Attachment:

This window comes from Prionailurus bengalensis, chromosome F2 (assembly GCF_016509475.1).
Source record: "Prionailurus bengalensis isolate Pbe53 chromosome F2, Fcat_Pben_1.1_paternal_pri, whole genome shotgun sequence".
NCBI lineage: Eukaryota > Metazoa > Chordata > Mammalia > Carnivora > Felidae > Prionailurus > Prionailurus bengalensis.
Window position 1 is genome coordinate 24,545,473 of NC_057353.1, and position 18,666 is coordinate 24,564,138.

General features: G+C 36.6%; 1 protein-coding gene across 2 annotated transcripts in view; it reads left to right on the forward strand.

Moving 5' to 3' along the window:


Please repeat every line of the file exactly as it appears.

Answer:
This window comes from Prionailurus bengalensis, chromosome F2 (assembly GCF_016509475.1).
Source record: "Prionailurus bengalensis isolate Pbe53 chromosome F2, Fcat_Pben_1.1_paternal_pri, whole genome shotgun sequence".
NCBI lineage: Eukaryota > Metazoa > Chordata > Mammalia > Carnivora > Felidae > Prionailurus > Prionailurus bengalensis.
Window position 1 is genome coordinate 24,545,473 of NC_057353.1, and position 18,666 is coordinate 24,564,138.

General features: G+C 36.6%; 1 protein-coding gene across 2 annotated transcripts in view; it reads left to right on the forward strand.

Moving 5' to 3' along the window: